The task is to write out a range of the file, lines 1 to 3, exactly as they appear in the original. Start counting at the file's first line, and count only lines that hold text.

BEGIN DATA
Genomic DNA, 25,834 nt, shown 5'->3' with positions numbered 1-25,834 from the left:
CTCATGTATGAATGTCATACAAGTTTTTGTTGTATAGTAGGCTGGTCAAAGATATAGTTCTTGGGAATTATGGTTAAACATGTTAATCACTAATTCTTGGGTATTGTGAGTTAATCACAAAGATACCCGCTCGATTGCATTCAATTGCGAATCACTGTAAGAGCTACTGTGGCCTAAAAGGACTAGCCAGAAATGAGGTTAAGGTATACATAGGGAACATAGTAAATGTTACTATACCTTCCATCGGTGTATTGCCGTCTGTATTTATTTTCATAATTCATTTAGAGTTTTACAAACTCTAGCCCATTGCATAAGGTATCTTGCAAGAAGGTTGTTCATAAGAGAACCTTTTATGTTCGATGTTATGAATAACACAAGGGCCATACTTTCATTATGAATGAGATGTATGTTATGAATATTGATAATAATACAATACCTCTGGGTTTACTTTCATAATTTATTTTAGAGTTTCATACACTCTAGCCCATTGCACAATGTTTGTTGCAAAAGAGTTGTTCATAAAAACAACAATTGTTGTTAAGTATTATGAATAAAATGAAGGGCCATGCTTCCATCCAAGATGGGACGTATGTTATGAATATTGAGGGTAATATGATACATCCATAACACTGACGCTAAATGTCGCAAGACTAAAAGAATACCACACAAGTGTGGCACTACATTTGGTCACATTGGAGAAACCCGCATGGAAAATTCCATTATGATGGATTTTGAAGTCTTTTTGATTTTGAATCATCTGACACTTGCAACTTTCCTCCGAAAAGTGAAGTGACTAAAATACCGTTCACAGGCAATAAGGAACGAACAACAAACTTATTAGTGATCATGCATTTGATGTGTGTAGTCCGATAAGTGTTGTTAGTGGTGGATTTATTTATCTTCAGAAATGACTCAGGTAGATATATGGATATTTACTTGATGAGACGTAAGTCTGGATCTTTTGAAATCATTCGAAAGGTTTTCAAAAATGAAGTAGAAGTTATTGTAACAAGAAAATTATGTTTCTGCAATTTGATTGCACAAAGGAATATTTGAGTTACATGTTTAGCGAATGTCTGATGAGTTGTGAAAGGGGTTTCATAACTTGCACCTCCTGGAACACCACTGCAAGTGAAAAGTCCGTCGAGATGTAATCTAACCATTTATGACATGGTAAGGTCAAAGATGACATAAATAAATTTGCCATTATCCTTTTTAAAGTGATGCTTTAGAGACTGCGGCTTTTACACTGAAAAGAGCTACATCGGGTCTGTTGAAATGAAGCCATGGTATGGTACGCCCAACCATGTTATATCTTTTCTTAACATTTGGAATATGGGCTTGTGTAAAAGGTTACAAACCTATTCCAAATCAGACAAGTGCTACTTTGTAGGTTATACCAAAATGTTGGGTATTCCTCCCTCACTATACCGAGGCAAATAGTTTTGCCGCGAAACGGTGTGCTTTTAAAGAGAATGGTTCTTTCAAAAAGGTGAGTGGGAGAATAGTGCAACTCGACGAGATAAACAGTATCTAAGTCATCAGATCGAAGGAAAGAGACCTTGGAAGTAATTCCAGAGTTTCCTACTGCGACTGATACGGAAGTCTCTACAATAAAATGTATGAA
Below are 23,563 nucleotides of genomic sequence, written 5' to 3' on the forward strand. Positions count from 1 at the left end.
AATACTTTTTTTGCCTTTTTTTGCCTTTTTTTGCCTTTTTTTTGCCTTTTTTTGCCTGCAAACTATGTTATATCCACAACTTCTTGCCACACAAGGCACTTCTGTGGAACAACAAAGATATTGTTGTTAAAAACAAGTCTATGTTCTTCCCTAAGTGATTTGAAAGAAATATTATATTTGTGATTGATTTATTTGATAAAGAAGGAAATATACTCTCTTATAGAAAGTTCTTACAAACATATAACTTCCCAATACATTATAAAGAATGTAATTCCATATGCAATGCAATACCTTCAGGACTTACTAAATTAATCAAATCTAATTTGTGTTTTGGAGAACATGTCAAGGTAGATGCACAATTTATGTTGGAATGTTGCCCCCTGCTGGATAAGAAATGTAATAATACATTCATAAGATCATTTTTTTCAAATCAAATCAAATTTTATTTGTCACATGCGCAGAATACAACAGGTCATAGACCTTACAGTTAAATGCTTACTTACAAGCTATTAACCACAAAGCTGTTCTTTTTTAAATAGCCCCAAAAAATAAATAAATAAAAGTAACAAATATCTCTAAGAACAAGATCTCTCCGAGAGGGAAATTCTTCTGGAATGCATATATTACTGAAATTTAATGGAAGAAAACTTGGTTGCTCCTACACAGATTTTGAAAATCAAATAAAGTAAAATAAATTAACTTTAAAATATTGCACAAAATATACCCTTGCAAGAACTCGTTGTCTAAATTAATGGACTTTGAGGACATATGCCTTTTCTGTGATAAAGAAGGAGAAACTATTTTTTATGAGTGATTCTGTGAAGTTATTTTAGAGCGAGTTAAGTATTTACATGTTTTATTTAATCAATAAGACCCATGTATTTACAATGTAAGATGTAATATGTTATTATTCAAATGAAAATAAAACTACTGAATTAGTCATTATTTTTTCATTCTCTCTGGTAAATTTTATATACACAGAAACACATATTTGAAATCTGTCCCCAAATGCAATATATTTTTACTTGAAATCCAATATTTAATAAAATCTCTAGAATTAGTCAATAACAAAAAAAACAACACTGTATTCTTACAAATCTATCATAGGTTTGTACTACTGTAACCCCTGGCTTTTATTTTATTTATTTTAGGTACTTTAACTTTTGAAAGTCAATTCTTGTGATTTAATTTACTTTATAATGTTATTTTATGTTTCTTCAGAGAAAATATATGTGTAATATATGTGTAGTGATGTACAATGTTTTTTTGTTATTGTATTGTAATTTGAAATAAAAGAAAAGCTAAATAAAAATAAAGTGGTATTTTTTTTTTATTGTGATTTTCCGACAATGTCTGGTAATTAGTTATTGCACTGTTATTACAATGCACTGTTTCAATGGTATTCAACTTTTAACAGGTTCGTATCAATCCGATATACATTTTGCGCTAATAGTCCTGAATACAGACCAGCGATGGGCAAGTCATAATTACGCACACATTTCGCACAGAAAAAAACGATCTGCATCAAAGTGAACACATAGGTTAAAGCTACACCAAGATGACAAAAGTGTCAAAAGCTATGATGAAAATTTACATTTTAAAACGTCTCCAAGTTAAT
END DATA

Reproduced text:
Genomic DNA, 25,834 nt, shown 5'->3' with positions numbered 1-25,834 from the left:
CTCATGTATGAATGTCATACAAGTTTTTGTTGTATAGTAGGCTGGTCAAAGATATAGTTCTTGGGAATTATGGTTAAACATGTTAATCACTAATTCTTGGGTATTGTGAGTTAATCACAAAGATACCCGCTCGATTGCATTCAATTGCGAATCACTGTAAGAGCTACTGTGGCCTAAAAGGACTAGCCAGAAATGAGGTTAAGGTATACATAGGGAACATAGTAAATGTTACTATACCTTCCATCGGTGTATTGCCGTCTGTATTTATTTTCATAATTCATTTAGAGTTTTACAAACTCTAGCCCATTGCATAAGGTATCTTGCAAGAAGGTTGTTCATAAGAGAACCTTTTATGTTCGATGTTATGAATAACACAAGGGCCATACTTTCATTATGAATGAGATGTATGTTATGAATATTGATAATAATACAATACCTCTGGGTTTACTTTCATAATTTATTTTAGAGTTTCATACACTCTAGCCCATTGCACAATGTTTGTTGCAAAAGAGTTGTTCATAAAAACAACAATTGTTGTTAAGTATTATGAATAAAATGAAGGGCCATGCTTCCATCCAAGATGGGACGTATGTTATGAATATTGAGGGTAATATGATACATCCATAACACTGACGCTAAATGTCGCAAGACTAAAAGAATACCACACAAGTGTGGCACTACATTTGGTCACATTGGAGAAACCCGCATGGAAAATTCCATTATGATGGATTTTGAAGTCTTTTTGATTTTGAATCATCTGACACTTGCAACTTTCCTCCGAAAAGTGAAGTGACTAAAATACCGTTCACAGGCAATAAGGAACGAACAACAAACTTATTAGTGATCATGCATTTGATGTGTGTAGTCCGATAAGTGTTGTTAGTGGTGGATTTATTTATCTTCAGAAATGACTCAGGTAGATATATGGATATTTACTTGATGAGACGTAAGTCTGGATCTTTTGAAATCATTCGAAAGGTTTTCAAAAATGAAGTAGAAGTTATTGTAACAAGAAAATTATGTTTCTGCAATTTGATTGCACAAAGGAATATTTGAGTTACATGTTTAGCGAATGTCTGATGAGTTGTGAAAGGGGTTTCATAACTTGCACCTCCTGGAACACCACTGCAAGTGAAAAGTCCGTCGAGATGTAATCTAACCATTTATGACATGGTAAGGTCAAAGATGACATAAATAAATTTGCCATTATCCTTTTTAAAGTGATGCTTTAGAGACTGCGGCTTTTACACTGAAAAGAGCTACATCGGGTCTGTTGAAATGAAGCCATGGTATGGTACGCCCAACCATGTTATATCTTTTCTTAACATTTGGAATATGGGCTTGTGTAAAAGGTTACAAACCTATTCCAAATCAGACAAGTGCTACTTTGTAGGTTATACCAAAATGTTGGGTATTCCTCCCTCACTATACCGAGGCAAATAGTTTTGCCGCGAAACGGTGTGCTTTTAAAGAGAATGGTTCTTTCAAAAAGGTGAGTGGGAGAATAGTGCAACTCGACGAGATAAACAGTATCTAAGTCATCAGATCGAAGGAAAGAGACCTTGGAAGTAATTCCAGAGTTTCCTACTGCGACTGATACGGAAGTCTCTACAATAAAATGTATGAA
Below are 23,563 nucleotides of genomic sequence, written 5' to 3' on the forward strand. Positions count from 1 at the left end.